Second Wind Dreams is a national organization that discovers the secret desires of senior citizens, then works to make the dreams come true. Wichita Presbyterian Manor has partnered with the organization for several years. A committee of employees and volunteers is specially trained to conduct in-depth interviews with residents, seeking to discover a resident’s dreams.
Woman’s dream to reunite with ventriloquist she mentored in the ’70s came true
Betty Lehnus created thousands of smiles through the years by making mascots and puppets. In 2010, volunteers joined forces to make the former business owner smile by reuniting her with Buddy Big Mountain, a ventriloquist, magician and comedian.
An 85-year-old Wichita Presbyterian Manors resident at the time, Lehnus had advanced dementia, but one subject sure to perk her up was Buddy Big Mountain. She met him in the 1970s when he was establishing his entertainment career and she was bringing mascots to life including a WuShock for Wichita State University, a Jayhawk for the University of Kansas and a peacock for NBC. She mentored the burgeoning artist, helping teach him the art of making puppets on her sewing machine. She made Mountain’s signature character, Windell P. Snodgrasz, which Lehnus called “Cowboy Windell.”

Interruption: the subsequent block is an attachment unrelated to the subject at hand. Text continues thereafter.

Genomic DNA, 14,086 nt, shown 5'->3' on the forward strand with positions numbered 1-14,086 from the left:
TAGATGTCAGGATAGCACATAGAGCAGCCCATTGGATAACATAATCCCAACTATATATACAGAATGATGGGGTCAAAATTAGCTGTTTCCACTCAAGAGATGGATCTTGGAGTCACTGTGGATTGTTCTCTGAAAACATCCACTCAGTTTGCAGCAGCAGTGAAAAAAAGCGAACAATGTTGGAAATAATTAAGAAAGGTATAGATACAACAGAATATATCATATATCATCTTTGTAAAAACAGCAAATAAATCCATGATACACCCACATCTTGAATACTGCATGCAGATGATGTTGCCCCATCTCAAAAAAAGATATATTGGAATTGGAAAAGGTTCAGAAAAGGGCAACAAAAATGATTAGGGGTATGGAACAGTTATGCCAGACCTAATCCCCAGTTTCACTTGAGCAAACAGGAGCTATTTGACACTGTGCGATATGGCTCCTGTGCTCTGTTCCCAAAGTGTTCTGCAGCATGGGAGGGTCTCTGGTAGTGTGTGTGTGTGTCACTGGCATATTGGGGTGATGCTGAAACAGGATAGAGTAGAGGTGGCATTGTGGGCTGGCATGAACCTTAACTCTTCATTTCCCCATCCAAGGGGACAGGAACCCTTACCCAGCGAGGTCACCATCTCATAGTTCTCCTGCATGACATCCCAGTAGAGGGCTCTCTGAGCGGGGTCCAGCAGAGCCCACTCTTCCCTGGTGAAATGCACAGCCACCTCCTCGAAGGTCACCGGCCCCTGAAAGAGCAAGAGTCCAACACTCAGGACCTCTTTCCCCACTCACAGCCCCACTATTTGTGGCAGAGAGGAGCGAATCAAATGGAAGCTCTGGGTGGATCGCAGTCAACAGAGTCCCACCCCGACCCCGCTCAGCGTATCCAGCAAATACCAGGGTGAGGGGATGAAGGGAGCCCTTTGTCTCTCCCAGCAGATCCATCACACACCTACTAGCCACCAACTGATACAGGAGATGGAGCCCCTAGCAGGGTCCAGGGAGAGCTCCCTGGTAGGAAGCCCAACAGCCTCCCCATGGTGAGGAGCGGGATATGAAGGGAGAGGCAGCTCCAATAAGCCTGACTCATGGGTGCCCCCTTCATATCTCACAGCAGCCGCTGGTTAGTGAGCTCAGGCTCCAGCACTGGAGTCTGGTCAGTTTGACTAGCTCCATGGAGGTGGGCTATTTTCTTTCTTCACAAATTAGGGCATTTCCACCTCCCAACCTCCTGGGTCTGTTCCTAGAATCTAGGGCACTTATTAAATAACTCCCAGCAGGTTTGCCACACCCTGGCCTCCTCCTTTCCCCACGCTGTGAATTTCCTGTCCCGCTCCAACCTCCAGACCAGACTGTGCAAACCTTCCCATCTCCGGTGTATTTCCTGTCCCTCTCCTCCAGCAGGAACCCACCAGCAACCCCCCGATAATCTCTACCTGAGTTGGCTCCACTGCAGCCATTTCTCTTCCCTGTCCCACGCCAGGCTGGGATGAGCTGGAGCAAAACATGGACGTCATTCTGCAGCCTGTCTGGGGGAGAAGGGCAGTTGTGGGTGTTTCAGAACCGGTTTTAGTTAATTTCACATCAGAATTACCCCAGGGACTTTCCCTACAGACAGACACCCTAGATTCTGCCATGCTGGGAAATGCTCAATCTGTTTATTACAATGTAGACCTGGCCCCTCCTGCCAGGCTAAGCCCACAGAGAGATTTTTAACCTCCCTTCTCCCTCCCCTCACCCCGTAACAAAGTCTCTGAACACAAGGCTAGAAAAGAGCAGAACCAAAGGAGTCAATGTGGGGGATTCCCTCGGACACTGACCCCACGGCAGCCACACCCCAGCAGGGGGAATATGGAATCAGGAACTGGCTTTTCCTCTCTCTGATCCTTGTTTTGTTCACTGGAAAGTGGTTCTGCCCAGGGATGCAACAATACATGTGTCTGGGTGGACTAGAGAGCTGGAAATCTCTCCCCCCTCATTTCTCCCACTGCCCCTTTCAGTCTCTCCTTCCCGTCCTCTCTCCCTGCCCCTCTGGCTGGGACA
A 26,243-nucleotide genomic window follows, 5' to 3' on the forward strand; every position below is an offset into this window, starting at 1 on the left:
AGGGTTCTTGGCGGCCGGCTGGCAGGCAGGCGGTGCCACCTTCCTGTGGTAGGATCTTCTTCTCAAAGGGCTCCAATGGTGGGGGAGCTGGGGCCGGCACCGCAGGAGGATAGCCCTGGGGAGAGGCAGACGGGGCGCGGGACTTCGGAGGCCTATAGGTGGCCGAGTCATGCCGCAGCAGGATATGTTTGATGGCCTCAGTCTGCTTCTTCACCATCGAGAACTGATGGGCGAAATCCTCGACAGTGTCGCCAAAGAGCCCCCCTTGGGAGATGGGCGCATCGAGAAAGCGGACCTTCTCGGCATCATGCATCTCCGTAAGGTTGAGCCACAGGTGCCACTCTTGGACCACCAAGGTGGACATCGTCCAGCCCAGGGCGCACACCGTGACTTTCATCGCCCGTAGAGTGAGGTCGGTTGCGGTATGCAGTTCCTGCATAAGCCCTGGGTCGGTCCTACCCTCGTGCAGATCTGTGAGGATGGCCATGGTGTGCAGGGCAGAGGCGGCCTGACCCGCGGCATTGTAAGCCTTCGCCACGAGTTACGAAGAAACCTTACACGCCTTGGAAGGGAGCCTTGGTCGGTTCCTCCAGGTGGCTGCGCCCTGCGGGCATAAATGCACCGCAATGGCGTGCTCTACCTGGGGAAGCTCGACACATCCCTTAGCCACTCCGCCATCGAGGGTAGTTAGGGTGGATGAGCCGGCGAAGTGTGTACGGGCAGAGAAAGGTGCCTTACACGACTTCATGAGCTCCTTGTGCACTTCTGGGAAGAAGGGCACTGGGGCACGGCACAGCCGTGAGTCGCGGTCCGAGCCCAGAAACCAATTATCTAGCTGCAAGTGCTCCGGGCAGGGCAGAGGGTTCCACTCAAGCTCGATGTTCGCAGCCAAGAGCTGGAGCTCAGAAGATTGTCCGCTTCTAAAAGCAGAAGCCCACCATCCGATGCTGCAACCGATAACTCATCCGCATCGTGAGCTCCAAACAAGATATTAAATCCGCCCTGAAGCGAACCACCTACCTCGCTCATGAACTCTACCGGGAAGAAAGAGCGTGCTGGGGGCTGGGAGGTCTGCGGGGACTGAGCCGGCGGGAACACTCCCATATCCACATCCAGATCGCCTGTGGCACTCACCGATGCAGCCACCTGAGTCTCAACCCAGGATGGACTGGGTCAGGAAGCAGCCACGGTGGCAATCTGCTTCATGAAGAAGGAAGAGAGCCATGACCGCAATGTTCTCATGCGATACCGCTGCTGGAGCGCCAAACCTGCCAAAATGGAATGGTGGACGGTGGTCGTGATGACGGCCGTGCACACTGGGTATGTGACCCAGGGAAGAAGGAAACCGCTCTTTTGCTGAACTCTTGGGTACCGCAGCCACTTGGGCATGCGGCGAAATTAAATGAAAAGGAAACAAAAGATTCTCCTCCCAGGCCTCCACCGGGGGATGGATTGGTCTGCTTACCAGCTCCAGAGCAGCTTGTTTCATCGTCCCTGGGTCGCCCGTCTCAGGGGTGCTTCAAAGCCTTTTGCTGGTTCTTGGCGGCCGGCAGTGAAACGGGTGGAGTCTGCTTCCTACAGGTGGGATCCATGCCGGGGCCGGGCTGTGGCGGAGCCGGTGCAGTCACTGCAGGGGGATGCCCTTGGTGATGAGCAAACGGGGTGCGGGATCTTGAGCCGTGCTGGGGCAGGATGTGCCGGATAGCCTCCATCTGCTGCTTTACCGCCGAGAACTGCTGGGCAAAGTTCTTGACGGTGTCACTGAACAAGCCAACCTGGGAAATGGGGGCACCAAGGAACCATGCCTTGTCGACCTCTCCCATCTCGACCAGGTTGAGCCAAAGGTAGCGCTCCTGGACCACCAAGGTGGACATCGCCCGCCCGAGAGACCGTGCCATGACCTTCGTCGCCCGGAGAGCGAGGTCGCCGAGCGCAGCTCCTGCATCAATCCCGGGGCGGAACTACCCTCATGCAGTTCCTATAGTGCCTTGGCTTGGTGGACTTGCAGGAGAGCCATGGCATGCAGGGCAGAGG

Buddy Big Mountain went on to be known as the first international Native American ventriloquist, performing his comedy act on the stage, television and theater.
The pair’s reunion came about through Second Wind Dreams.
“Our residents’ dreams are usually experiences they enjoyed in their youth or their prime that they miss,” said Senior Counselor Amy Watson. “Taking a trip or meeting a celebrity isn’t usually appealing to them; they often want to do things they did as their profession: milk a cow, tour fields of crops or teach in a classroom. We were happy to have fulfilled Mrs. Lehnus’ dream of reuniting with Buddy before she passed away last year.”